Street bars could turn a family-friendly festival into a “drunken filthy orgy”, neighbours fear.
Neighbours and Sussex Police are opposing a licence bid by Kemp Town Carnival for six or seven bars outside pubs between Upper Rock Gardens and Eaton Place during the event on Saturday 1 June.
Three objections have been sent to Brighton and Hove City Council’s licensing team as well as seven letters of support from residents, arts organisations, a church and bar.
The application is for a licence to sell alcohol from 10am to 6pm and have performances and live music in the area.
In a letter of objection Caroline and Malcolm Walker raised concerns about excessive drinking, noise and anti-social behaviour.
They said: “This would no longer be a ‘village carnival’ with tables in the street attitude as it used to be but a big roaring uncouth drunken excuse for a weekend.
“Let is stay exclusively in the village area and please control the excessive drinking.
“Don’t let it become the drunken filthy orgy the Pride weekend has become in St James’s Street.”
They said that the last carnival three years ago spread up the Rock Gardens crossroads giving a “good example of how things had started to go wrong”.
Another neighbour Hector Ktorides also raised concern about the number of toilets, particularly as portable loos outside his home overflowed. He described the carnival as a “victim of its own success”.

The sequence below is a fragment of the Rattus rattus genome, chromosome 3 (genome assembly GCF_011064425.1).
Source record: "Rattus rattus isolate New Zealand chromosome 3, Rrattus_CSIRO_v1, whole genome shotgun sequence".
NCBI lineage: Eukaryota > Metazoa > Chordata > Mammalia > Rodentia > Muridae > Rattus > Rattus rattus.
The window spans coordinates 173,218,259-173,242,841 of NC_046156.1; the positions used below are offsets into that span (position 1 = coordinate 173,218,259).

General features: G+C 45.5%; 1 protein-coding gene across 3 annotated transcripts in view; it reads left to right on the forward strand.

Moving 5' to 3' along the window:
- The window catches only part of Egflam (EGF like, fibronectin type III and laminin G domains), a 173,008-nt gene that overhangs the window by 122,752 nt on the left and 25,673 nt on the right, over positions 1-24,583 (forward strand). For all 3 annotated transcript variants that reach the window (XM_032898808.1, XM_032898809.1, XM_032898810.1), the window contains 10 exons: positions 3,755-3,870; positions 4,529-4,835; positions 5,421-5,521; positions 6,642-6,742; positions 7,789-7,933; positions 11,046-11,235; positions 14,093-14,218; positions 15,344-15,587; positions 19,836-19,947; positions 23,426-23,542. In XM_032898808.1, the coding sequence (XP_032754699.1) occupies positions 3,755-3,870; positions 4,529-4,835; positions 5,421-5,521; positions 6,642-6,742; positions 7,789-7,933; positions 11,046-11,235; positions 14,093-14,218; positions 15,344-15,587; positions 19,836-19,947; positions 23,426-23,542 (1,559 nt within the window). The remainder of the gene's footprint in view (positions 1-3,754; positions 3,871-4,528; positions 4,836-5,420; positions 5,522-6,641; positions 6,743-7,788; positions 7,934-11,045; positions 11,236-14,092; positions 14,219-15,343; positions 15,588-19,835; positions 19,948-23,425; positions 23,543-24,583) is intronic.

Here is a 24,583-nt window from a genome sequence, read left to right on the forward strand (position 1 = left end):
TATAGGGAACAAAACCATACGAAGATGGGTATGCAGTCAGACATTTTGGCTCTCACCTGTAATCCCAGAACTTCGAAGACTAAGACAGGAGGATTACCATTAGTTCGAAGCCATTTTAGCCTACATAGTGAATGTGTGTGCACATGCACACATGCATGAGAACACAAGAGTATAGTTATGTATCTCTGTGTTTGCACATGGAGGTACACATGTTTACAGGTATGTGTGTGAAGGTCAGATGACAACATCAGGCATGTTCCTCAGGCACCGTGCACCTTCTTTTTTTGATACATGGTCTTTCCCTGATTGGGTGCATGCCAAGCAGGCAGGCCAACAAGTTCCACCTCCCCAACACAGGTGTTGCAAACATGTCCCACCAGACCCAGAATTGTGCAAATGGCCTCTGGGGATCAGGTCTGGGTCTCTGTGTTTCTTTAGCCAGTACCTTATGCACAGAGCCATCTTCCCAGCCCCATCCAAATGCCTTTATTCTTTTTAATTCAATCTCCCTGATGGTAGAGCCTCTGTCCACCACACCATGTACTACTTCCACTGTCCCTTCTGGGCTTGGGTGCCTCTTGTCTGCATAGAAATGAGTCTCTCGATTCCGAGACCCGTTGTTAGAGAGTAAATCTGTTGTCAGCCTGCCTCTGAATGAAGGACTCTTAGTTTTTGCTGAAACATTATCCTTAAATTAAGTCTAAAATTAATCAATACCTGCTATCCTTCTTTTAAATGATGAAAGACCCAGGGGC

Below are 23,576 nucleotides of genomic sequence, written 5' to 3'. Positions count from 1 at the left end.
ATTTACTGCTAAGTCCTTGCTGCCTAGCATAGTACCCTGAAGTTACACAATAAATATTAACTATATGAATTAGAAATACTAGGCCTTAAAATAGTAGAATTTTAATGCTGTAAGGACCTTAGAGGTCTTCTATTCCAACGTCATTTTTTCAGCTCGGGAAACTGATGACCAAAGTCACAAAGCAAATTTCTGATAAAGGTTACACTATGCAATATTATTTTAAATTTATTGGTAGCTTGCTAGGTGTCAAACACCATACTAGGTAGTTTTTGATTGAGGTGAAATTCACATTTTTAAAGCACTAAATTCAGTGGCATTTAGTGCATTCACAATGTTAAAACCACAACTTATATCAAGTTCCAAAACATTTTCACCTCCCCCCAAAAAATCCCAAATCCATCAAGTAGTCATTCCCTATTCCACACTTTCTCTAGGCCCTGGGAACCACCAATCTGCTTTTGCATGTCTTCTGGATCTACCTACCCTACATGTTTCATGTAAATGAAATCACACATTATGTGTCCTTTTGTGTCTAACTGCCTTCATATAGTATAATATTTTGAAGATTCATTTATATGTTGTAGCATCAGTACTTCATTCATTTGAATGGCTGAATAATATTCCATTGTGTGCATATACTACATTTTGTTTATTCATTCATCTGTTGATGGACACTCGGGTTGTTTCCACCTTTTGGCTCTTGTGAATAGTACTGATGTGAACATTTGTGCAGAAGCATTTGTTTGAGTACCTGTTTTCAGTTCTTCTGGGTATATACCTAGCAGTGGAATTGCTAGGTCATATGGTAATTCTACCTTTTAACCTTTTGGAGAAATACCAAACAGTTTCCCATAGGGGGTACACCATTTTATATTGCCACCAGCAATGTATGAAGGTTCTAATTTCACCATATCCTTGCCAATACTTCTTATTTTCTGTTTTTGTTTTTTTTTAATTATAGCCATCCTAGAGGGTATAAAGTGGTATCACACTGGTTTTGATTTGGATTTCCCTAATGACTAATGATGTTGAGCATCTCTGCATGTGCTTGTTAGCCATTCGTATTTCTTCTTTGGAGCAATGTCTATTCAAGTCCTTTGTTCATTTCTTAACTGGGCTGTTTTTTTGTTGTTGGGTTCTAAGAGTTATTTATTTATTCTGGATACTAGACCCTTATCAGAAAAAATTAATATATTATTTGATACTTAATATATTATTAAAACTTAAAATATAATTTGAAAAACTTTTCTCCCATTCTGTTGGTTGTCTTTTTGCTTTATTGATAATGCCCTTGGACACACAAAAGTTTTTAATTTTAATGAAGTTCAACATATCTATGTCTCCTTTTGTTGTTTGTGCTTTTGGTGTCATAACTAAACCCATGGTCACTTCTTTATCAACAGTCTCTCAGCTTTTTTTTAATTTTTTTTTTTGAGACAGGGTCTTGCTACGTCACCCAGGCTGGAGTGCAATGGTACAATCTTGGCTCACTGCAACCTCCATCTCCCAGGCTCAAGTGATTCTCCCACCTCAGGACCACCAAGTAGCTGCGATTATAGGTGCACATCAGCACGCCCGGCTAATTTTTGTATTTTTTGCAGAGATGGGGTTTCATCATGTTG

Mr Ktorides said: “The organisers hijack the area totally dismissing the needs and the voice of the people that live in the midst of it all, ignoring the concerns of locals and doing as they please.
“I can no longer see how the carnival is of benefit to the local community and the event has become a lot to ask for the residents to tolerate.”
Sussex Police is also concerned about the size of the area covered by the licence and whether off-sales would be included.
Chief Inspector Di Lewis said: “The footprint of the event is far bigger when comparing it to the fully fenced-in Pride Village Party.
“Sussex Police are not convinced the the event organiser’s will be able to exercise any degree of control over it.”
Organisers have held meetings with Sussex Police but Chief Inspector Lewis said that there were still serious concerns.
The force is not satisfied with the process in place to deal with lost children and vulnerable people or an evacuation procedure to move thousands of people across the A259.
There is support for the event from arts organisations and one of the churches in the area.
Emergency Exit Arts executive director Daniel Bernstein said that the carnival was “unrivalled” outside London.
He said: “In my opinion Kemp Town Carnival is one of the most community-friendly events of its kind.
“I have never witnessed crime or disorder and willingly take my young children to it without any sense of harm.”
St Mary’s Church venue manager and churchwarden Katherine Prior also wrote in support as the church was an assembly point for the parade and offered tea, coffee and a chill-out space during the 2016 event.
She said: “The Kemp Town Carnival is one of the community highlights of our year and we have been pleased at the prospect of its return after a two-year break.
“We have been impressed on previous occasions by the organisation and consultation that have gone into planning and delivering the carnival.”
A council licensing panel, consisting of three councillors, is due to decide the application at Hove Town Hall on Monday (25 March). The hearing is scheduled to start at 10am.
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